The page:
Luckily, Salma has a support system. She has parents and friends who will stand up for her. That’s one of my favorite aspects of the book. Even when she’s keeping secrets, Salma is never truly alone. There’s always somebody looking out for her.

I found this novel gripping, but I do have two complaints.

First, I think the secondary characters all need more development. Salma has a lot of friends, which makes sense because she’s likeable, but her friends are mostly just names to me. We don’t see much of their personalities. I feel the same about Salma’s sisters. I pretty much forgot they existed until they went missing. Salma barely interacts with them. I think more character development could have also answered some of my lingering “Why?” questions. Why did the weirdo neighbors choose Salma? They were acting creepy before they moved in, so did they buy the house to target her? Or was she just a convenient scapegoat? I don’t know. The reader doesn’t learn enough about the neighbors.  

Second, the book is being compared to Courtney Summers’s Sadie. I think that could give readers the wrong impression. I wouldn’t call No True Believers a thriller because it’s paced like a contemporary until the last fourth of the book. Most of the story is about Salma trying to live her life while Islamaphobia consumes her town. It’s slow-burn. The book doesn’t become thriller-like until the end. I love contemporaries, so the pace didn’t bother me, but I want readers to have realistic expectations.

Despite my complaints, I enjoyed this book. It’s an engaging story about choosing love over cruelty and finding ways to make the truth heard.


In the religion of love there are no true believers. Everyone is welcome. – Rumi quoted in No True Believers
















Have you read this book? What did you think?









22 comments:

  1. Great review, I’m tempted to add it to my TBR.

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  2. Great review (but I have to admit that when I saw the title, I immediately thought of Eric Hoffer's "The True Believer"

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    1. I just Googled The True Believer and added it to my TBR list, so now I have another book to read . . . . :)

      Aj @ Read All The Things!

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  3. The combo of contemporary/thriller is intriguing! I like that you get to know the characters before all the action starts.

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    1. I liked that too. It makes the main character feel like a real person instead of an action movie hero.

      Aj @ Read All The Things!

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  4. Definitely sounds captivating in its own right! Great review!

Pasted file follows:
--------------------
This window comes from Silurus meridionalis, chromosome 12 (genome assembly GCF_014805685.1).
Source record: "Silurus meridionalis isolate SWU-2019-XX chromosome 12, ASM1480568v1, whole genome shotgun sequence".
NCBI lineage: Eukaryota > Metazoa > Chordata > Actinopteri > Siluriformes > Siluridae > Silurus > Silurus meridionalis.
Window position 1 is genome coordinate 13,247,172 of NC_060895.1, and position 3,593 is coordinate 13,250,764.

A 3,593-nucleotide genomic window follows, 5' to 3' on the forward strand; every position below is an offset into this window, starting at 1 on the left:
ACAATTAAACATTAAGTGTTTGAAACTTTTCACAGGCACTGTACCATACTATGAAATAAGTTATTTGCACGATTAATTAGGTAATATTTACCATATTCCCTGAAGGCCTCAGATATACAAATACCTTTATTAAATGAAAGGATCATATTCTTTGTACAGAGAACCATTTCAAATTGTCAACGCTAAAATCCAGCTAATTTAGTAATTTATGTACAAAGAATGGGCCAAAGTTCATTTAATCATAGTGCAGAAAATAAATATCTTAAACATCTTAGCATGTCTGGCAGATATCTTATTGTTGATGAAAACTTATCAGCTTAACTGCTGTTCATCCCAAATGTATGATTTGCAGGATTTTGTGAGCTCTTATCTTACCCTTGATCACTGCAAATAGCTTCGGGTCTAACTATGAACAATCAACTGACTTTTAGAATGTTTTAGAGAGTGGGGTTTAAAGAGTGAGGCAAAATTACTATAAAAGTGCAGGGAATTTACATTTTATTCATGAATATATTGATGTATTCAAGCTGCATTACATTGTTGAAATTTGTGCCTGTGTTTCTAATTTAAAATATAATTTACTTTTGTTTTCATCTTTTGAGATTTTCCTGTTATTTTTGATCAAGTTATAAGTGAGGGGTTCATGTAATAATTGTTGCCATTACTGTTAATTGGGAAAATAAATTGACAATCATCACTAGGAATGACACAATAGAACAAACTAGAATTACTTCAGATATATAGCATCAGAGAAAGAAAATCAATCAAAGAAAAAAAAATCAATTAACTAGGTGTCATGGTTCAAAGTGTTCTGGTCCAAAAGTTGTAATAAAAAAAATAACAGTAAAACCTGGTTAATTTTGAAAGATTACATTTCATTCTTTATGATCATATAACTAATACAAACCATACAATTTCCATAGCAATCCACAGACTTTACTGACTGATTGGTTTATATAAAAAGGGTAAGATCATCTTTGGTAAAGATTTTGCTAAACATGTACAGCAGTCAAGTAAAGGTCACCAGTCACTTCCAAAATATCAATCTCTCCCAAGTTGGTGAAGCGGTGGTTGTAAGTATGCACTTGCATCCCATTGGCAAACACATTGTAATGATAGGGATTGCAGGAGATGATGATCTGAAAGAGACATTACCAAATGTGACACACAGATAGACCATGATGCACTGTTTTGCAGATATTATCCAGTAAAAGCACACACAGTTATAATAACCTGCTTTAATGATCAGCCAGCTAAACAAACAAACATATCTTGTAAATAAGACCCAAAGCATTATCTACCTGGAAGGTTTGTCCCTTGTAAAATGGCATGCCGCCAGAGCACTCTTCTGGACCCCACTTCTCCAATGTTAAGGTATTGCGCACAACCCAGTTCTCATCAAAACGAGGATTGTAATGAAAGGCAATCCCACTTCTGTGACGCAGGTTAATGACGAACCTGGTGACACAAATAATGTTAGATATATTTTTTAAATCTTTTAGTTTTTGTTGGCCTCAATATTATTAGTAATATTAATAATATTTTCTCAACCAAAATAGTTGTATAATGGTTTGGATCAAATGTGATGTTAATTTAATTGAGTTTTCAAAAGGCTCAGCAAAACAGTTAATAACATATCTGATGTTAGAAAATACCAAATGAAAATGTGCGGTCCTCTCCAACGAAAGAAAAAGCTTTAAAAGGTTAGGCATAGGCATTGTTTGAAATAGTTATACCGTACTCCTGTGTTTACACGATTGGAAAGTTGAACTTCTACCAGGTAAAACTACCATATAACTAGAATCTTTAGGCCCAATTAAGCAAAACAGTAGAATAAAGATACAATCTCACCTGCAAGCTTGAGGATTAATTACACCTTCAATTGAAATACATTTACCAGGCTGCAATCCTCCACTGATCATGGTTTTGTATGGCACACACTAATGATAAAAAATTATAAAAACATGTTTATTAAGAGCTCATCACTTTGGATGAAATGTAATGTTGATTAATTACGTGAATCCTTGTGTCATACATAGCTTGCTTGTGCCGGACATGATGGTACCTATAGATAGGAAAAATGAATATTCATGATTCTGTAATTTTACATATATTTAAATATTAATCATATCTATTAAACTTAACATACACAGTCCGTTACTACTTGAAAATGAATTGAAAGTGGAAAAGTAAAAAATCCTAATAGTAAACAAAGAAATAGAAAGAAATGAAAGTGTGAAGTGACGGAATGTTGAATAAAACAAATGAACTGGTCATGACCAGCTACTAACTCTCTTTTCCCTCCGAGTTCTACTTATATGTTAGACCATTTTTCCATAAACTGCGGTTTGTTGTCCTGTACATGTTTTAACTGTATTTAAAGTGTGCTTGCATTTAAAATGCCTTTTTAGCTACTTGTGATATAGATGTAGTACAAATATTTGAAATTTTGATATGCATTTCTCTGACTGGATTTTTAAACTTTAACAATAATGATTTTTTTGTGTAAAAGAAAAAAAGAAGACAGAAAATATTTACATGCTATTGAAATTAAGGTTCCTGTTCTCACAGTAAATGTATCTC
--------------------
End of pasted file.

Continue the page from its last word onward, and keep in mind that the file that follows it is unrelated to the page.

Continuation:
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  5. Great review, AJ! I added this to my TBR when I saw you mention it on The Sunday Post but this makes me want to read it asap!

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  6. Okay first of all that cover is stunning. Second this book looks AMAZING. There's few books that the review draws me in and makes me feel like I absolutely HAVE to read the book. But this one did just that. I haven't had any good "Just one more chapter" books in a long while.

    Ash @ JennReneeRead

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  7. I love the cover to this book, and I love that we are getting some chronic illness representation. I have a strong bond with my family, so it makes me very happy to see a tight knit family at the core of things, and we love a self-aware character. It sounds like this one was perfectly addictive if it kept you up at night!

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    1. The cover is brilliant. That’s what drew me to it in the first place. I saw it on Goodreads and clicked immediately.

      Aj @ Read All The Things!

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  8. I like the sound of this. The way the author blended relevant topics with thriller elements. Oh, and Amir sounds like someone I would want to get to know better too. I always love when characters have a good book boyfriend.

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    1. Amir is very sweet. I like the lack of drama in the characters’ relationship.

      Aj @ Read All The Things!

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  9. Oooh, this sound so good. I definitely need to read this one!

    Nicole @ Feed Your Fiction Addiction

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  10. wow the title is eye catching & convincing that I never stop myself to read it...! thanks for sharing this is awesome share.. :) Corona Virus

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  11. Wow this sounds quite good! It hadn't been on my radar, but it definitely is now. It definitely sounds very different than Sadie, so that does seem an odd comp (this is why I hate comps tbh) but I LIKE that it is different so that's actually a win for me. So glad you enjoyed this one, and thanks for the great review!